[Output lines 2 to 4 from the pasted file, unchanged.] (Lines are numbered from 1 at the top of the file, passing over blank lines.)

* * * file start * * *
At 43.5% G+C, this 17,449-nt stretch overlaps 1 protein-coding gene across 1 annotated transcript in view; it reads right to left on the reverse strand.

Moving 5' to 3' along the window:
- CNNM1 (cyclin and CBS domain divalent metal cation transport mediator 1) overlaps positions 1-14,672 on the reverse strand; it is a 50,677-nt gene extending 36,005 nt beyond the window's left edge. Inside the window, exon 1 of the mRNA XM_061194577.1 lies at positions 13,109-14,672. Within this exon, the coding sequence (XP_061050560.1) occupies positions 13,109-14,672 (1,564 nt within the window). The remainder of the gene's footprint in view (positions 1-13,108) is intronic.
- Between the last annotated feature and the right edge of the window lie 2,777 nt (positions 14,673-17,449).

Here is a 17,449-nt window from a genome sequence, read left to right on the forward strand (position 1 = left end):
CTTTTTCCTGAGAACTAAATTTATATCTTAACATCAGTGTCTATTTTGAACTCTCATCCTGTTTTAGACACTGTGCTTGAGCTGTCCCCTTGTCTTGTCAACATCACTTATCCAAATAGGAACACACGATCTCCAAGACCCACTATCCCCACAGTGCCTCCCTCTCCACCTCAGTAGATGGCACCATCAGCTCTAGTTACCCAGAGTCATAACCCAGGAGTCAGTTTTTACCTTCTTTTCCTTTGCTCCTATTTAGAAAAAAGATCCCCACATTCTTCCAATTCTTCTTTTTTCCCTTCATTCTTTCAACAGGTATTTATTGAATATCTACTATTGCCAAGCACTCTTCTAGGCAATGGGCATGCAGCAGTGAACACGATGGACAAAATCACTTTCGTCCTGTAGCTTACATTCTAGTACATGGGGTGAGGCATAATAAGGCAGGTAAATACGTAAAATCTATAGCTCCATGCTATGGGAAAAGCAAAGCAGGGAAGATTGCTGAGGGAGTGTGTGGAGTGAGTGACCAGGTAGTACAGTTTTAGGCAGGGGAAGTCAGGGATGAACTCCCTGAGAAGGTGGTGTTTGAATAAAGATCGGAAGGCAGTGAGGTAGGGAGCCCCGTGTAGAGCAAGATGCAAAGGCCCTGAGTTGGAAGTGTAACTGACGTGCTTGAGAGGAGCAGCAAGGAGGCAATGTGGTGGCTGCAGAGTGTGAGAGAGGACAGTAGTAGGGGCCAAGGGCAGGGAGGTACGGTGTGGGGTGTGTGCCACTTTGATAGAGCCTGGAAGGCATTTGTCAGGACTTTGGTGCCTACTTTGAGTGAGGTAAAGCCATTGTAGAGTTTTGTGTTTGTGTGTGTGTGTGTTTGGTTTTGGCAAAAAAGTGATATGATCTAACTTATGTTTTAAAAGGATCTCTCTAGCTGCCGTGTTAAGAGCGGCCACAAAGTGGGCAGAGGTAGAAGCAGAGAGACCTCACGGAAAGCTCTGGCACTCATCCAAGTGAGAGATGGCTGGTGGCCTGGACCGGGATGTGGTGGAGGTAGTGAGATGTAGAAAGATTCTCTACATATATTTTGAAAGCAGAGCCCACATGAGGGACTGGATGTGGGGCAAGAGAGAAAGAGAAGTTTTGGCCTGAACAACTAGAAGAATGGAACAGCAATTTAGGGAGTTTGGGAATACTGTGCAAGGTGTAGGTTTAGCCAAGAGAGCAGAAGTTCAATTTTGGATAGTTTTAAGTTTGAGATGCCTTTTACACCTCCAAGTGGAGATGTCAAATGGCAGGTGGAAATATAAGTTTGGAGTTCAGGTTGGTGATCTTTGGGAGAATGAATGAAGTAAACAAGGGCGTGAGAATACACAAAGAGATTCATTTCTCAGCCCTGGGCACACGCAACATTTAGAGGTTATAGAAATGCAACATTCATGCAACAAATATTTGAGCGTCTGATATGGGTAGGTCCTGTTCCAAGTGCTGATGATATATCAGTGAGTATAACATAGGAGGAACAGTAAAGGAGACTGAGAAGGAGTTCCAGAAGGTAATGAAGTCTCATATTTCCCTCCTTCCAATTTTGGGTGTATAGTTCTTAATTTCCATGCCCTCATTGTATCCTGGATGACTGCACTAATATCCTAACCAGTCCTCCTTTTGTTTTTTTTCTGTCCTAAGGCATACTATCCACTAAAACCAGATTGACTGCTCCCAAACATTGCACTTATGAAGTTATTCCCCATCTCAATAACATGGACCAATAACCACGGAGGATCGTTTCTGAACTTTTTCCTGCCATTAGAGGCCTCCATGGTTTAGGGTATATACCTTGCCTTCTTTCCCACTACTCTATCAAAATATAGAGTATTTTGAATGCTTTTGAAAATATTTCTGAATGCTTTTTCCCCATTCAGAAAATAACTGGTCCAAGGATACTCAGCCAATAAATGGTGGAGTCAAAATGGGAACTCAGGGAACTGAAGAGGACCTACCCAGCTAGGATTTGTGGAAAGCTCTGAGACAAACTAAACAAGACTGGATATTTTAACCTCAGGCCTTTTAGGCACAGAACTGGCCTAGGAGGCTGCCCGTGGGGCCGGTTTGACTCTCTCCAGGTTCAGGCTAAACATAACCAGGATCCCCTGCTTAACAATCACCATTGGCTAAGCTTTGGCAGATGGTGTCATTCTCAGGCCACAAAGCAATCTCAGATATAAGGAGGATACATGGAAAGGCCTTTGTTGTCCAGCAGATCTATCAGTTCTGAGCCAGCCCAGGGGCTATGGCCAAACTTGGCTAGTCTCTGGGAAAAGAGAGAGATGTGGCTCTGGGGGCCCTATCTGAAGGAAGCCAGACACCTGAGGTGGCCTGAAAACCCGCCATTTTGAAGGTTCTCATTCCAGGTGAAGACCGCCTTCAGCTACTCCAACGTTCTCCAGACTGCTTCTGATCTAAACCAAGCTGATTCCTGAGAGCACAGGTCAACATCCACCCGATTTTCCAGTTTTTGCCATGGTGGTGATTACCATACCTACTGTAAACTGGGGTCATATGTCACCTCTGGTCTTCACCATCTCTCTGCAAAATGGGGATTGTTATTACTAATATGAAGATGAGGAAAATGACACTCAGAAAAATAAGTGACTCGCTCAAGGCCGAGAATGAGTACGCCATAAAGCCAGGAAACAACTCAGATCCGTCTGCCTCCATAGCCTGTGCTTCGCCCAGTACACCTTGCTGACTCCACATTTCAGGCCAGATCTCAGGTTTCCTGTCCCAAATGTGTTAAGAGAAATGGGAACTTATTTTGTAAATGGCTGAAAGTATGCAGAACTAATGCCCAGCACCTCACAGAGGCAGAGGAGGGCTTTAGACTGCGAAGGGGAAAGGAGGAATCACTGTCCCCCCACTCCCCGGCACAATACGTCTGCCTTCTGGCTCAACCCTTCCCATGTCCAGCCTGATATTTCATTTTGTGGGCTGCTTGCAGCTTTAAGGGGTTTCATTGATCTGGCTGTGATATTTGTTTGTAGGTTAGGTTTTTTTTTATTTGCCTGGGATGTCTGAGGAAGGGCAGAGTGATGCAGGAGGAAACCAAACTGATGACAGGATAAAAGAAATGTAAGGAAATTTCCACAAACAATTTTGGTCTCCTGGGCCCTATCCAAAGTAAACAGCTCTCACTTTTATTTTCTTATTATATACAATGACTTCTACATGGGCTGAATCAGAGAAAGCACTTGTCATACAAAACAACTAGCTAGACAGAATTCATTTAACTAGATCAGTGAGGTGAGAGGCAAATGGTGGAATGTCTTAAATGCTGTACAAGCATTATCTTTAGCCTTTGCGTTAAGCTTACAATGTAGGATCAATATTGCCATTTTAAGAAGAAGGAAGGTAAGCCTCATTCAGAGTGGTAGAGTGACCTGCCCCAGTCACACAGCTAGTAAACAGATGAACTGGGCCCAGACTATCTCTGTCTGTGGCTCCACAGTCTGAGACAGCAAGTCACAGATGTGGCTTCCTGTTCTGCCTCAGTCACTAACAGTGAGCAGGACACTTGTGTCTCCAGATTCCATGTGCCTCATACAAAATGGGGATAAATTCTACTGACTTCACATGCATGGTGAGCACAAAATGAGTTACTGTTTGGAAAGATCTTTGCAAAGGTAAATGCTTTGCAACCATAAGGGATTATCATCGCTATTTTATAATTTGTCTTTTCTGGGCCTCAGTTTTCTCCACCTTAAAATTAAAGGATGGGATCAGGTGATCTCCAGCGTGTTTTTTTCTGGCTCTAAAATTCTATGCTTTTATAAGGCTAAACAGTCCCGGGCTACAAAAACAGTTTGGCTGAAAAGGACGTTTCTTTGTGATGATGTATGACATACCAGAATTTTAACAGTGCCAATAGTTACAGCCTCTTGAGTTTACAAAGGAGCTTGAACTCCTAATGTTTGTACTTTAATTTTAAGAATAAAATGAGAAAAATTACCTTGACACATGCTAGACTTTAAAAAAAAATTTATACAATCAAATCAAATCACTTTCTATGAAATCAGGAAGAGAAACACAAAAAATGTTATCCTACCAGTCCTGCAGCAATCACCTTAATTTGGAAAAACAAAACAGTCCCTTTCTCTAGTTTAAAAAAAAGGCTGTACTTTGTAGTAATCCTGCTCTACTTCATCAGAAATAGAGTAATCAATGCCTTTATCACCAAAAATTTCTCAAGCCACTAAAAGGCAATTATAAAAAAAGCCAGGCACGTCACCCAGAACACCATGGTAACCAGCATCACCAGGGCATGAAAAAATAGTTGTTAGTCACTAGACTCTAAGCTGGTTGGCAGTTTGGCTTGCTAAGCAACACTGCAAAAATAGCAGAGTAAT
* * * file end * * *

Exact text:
Moving 5' to 3' along the window:
- CNNM1 (cyclin and CBS domain divalent metal cation transport mediator 1) overlaps positions 1-14,672 on the reverse strand; it is a 50,677-nt gene extending 36,005 nt beyond the window's left edge. Inside the window, exon 1 of the mRNA XM_061194577.1 lies at positions 13,109-14,672. Within this exon, the coding sequence (XP_061050560.1) occupies positions 13,109-14,672 (1,564 nt within the window). The remainder of the gene's footprint in view (positions 1-13,108) is intronic.
- Between the last annotated feature and the right edge of the window lie 2,777 nt (positions 14,673-17,449).